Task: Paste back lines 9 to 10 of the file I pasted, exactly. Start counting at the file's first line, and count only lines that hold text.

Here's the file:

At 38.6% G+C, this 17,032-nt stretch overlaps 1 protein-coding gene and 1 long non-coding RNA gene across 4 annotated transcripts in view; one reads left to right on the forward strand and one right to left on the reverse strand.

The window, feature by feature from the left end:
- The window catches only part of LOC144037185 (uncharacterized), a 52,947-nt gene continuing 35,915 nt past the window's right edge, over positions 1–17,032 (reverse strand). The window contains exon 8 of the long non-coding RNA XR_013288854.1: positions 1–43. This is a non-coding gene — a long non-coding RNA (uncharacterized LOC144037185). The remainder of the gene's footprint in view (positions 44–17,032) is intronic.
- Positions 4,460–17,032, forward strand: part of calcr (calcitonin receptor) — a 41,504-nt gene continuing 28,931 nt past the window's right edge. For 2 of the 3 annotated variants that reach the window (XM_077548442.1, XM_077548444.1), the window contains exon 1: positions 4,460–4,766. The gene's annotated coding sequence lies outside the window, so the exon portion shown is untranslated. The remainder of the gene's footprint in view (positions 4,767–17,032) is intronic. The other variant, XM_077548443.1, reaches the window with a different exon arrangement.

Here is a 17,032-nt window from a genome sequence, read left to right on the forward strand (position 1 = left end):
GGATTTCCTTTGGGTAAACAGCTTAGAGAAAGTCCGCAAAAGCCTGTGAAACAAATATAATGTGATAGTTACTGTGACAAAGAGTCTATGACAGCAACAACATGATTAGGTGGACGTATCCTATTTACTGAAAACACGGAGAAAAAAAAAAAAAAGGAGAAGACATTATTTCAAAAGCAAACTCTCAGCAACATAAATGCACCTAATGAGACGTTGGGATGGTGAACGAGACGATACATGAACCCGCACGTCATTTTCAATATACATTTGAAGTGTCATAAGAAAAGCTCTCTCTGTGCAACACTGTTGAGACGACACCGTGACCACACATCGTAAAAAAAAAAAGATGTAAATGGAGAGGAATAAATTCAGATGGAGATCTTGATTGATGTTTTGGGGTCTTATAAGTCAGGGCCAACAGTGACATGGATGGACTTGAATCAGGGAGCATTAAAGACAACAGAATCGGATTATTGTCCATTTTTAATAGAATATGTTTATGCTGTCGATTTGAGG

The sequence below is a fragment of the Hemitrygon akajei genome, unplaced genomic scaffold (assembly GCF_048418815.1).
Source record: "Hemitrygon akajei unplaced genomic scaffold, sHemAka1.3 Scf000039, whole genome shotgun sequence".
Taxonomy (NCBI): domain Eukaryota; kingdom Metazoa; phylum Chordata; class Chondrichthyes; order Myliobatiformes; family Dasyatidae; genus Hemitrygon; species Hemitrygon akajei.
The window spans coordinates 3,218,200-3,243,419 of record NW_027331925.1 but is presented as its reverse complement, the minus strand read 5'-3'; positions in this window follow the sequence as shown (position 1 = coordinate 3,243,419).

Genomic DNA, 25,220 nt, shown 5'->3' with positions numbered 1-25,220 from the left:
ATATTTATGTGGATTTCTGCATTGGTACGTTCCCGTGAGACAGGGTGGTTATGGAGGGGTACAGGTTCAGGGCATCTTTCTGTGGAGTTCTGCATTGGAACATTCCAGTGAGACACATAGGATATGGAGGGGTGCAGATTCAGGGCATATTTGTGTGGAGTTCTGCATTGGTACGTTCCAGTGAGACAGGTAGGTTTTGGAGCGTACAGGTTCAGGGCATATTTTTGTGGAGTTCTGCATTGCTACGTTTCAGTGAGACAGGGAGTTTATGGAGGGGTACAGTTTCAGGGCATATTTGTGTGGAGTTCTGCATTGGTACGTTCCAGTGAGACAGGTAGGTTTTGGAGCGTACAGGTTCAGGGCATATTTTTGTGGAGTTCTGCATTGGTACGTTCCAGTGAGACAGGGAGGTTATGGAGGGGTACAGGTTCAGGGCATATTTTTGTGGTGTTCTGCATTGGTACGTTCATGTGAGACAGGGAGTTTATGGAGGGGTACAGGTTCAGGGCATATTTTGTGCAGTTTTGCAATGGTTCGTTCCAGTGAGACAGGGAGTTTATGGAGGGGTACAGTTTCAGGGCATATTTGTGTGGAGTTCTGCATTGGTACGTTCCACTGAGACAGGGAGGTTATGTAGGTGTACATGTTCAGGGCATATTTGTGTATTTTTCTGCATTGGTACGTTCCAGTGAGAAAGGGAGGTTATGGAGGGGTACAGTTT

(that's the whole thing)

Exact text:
Taxonomy (NCBI): domain Eukaryota; kingdom Metazoa; phylum Chordata; class Chondrichthyes; order Myliobatiformes; family Dasyatidae; genus Hemitrygon; species Hemitrygon akajei.
The window spans coordinates 3,218,200-3,243,419 of record NW_027331925.1 but is presented as its reverse complement, the minus strand read 5'-3'; positions in this window follow the sequence as shown (position 1 = coordinate 3,243,419).